5) Is a reflex aerofoil easy or hard to manufacture...it's a college project... we dont have state of the art machines just milling/CNC machines etc.

Thank you all!
Will be looking forward to your responses!
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Old Apr 06, 2012, 06:06 PM
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This is a simple UAV... note the airfoil. Not particularly exotic.
4) can a simple airfoil's Cm be balanced by positioning the c.g.?
Probably not. The tail does that by providing the downforce needed, in lieu of any reflex.
3) How much Cm is too much? Any.
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Old Apr 06, 2012, 07:49 PM
greg
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somerset, nj
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these notes may help:The first explains a bit about pitching moments, but draws incorrect conclusions because I misread Simons. The 2nd tries to correctly put all the math together after reading the Etkin book previously mentioned. The latter part looks at why the Cm of the airfoil is important with a tail-less aircraft.
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Old Apr 06, 2012, 10:58 PM
B for Bruce
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The 'Wack, BC, Canada
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1) Would you be kind enough in telling me the references to back this up? - Is the Pitching Moment Curve, Cm, i'm not familiar with reading Cm curves or how they look... so could you please include another example alongside the Clark-YH Cm representation.

Other than texts on airfoil behaviour I'm not sure what you mean by asking for references. If you look at the curves for the Clark YH given by Sparky in the reply a few posts up you'll see that the line for the Cm is sitting at some negative amount below the zero line. That means that despite the upturn at the lower surface just before the trailing edge that it STILL has some negative pitching moment and is not suitable as a self stabilizing airfoil. Now compare this to the image for the behaviour of the MH110;



The scales for the right side curves are a trifle misleading at first glance as the Cm curve is below the center line. But note the value of -0.05 above the center line on the left side of the axis line and the notation for Cm beside it. The Cm curve scale is reversed with the line being positive despite being drawn below the zero line. This is supported by the Cm for the MH110 being given as +0.041 on the description page at http://www.mh-aerotools.de/airfoils/ .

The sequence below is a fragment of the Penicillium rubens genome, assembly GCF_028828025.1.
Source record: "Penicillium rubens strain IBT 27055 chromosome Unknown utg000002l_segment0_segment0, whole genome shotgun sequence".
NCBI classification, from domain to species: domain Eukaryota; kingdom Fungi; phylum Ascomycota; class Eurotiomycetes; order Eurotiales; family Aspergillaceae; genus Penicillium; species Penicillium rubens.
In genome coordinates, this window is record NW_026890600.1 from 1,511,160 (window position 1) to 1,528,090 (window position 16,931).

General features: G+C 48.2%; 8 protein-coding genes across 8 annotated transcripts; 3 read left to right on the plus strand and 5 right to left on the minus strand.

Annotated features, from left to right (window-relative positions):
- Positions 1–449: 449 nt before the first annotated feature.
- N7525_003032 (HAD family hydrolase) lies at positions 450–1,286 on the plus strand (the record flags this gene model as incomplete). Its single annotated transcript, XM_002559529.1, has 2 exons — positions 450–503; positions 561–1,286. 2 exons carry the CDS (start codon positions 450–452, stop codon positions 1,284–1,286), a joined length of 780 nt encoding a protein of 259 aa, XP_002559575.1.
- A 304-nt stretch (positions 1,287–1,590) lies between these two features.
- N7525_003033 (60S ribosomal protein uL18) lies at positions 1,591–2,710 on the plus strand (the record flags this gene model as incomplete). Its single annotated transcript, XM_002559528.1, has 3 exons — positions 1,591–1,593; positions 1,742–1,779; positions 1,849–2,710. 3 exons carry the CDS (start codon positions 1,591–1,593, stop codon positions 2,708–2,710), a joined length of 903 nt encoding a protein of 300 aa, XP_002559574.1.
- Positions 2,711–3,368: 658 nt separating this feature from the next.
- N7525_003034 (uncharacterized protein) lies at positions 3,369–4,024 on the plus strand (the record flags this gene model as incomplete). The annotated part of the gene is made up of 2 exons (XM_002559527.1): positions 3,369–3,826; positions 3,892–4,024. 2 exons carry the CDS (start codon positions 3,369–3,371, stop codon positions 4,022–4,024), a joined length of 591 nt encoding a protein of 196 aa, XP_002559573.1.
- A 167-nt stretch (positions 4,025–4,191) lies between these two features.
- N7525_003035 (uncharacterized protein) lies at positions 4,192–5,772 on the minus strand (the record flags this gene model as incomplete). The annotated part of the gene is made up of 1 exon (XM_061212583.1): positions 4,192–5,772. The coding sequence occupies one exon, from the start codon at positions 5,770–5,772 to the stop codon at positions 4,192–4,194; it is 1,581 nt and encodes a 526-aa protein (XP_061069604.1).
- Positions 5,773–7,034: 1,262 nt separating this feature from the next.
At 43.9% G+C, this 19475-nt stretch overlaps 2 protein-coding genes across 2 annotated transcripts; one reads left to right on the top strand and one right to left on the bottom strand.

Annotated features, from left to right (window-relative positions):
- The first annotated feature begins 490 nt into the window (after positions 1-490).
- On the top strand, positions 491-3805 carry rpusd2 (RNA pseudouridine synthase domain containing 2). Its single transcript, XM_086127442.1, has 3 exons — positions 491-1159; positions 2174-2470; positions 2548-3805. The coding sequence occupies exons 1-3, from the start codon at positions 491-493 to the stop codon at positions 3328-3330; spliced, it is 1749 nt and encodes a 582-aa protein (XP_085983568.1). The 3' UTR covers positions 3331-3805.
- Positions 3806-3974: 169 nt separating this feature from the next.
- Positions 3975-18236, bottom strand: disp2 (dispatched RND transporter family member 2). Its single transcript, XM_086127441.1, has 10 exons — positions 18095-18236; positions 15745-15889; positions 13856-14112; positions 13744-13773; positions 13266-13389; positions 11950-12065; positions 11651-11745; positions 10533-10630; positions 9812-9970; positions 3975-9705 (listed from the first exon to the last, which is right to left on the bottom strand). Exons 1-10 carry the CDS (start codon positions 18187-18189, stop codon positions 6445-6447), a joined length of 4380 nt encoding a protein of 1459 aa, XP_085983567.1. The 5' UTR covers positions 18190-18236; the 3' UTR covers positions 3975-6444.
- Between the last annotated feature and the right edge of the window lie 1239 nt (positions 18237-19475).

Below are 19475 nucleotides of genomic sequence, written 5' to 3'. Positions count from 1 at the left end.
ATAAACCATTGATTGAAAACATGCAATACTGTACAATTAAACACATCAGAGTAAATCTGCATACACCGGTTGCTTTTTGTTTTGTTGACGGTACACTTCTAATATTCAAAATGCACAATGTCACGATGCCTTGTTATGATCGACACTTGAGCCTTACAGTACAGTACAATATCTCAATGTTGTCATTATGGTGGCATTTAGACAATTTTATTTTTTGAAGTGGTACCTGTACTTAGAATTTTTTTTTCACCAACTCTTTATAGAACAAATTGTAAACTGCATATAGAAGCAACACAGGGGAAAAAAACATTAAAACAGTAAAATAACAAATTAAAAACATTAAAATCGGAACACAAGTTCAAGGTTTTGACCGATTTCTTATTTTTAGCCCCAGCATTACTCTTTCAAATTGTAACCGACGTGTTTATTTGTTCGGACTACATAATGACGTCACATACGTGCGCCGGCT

2) If i choose a neutral or + Cm aerofoil then i MAY be trading-off another aspect like high-lift @ low R.E. which is important for my project given the limitations in design like wingspan.

Simply put yes you will. But you do NOT have an option. You need to be able to fly in a stable manner before you can complete any flight assignment. The first rule of winning is that first you must finish. If you can't fly the darn thing then you're just another cadidate for an amusing You Tube moment.

3) Looking at Cl-Alpha curves please explain how to know what is a strong Cm value & what isn't.

Well, you don't care about the Cl-Alpha curve at all. You need to see the Cm-Alpha curve. If it doesn't come out as positive or at least neutral for your "tailed Concorde" then you're not going to make it far from the launch point. The MH110 is a fairly highly self stabilizing airfoil with its Cm of merely 0.041. It is entirely suitable for a simple plank style wing such as shown by Sparky in his military target drone model. So such an airfoil would be more than suitable for your "Concorde with tail" style design. If your wing used some washout to the tips you could get away with a lot less of a positive value. Again borrowing from Martin Hepperle's web site the MH 64 at only 8.61% thick and with a Cm of -0.005 would still work if used with about a 3 degree negative washout at the tips. "Washout" being the term used when we twist the wing to a negative angle compared to some other reference point. "Washin" is the other way for the twist. In your case some washout would aid the tail in stabilizing the rest of the wing since a Delta wing is actually a planform which combines a radical taper ratio with a high sweep angle. So with the wing tips located so far back behind the CG having them angled for some washout will stabilize the wing IF the airfoil used at the root is not too strongly negative in it's amount of negative pitching moment. Did I emphasize the "IF" enough for you

4) Can pitching moment not be corrected by relocating the CG of the battery etc (within the fuselage cavity of the aircraft) rather than choosing another completely different aerofoil?

Simply and plainly NO! ! ! ! ! Let me add a few more... ! ! ! ! ! !

It would only work if you extend the tail and increase the size of the tailplane enough to make your "Concorde with tail" look more like a conventional planform. At that point the tail would have the ability needed to overcome the pitching moment of the airfoil just like every other standard planform aircraft. If you try to shift the innards forward to move the CG then the tail simply would not be able to control anything and it would simply lawn dart itself into the sod just in front of your feet. Keep in mind that the Clark Y isn't trying to raise the nose. It is trying to pitch the nose DOWN. The tail needs to try to counteract this pitching moment. Shifting the inside stuff forward is the opposite of what you want. Shifting it back sounds good at first glance. But the pitching moment is a torque generated by the airfoil which is SPEED DEPENDENT. This means that as the speed slows the nose will want to rise. And as the speed goes up the nose will want to go down. THis is the exact opposite of what a stable model does. For us mere mortals this means that you or I would NOT be able to fly it other than in something suitable for another You Tube moment.